The Cartographic Impulse - Global Objects in the Early Modern World

ARC451H1 F
Instructor: Jason Nguyen
Meeting Section: L0101
Fall 2022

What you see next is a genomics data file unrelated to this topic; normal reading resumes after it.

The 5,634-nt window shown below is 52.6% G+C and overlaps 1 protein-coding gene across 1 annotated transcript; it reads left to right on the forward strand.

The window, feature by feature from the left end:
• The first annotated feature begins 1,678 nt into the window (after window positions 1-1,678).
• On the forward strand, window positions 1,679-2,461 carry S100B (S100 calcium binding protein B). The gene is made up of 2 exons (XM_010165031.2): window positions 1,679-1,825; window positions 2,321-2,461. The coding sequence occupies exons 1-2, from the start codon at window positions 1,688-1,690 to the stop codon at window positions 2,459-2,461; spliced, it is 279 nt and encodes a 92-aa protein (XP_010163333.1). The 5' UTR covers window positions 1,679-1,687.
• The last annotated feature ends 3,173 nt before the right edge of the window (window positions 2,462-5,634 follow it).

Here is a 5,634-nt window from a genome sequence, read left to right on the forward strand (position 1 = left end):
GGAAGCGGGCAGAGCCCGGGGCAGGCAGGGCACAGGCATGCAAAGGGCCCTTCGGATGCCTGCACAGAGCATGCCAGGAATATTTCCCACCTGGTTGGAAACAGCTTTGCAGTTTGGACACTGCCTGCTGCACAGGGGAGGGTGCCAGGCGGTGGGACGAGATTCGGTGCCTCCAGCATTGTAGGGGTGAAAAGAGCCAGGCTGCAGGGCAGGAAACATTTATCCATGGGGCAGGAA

The impulse to represent the world has motivated countless artists, architects, scientists, explorers, and politicians since at least the early modern age (c. 1500-1850). This period witnessed the globalization of trade networks, the expansion of worldwide empires, and the development of sailing technologies that facilitated maritime travel. This course looks at a range of cartographic objects from this consequential period in global history, including maps, charts, globes, paintings, decoration, buildings, and even landscapes. The aim is to assess how the artistic forms of these objects embodied both the scientific knowledge and the territorial desires of a period and place. That these efforts unfolded alongside the expansion of global empires illustrates the degree to which mapmaking often coincided with the violence of conquest. To this, the course attends to the histories and theories of critical cartography and counter-mapping as political, artistic, and architectural practices. Readings, discussions, and writing exercises will lead to a final project of each student’s choosing.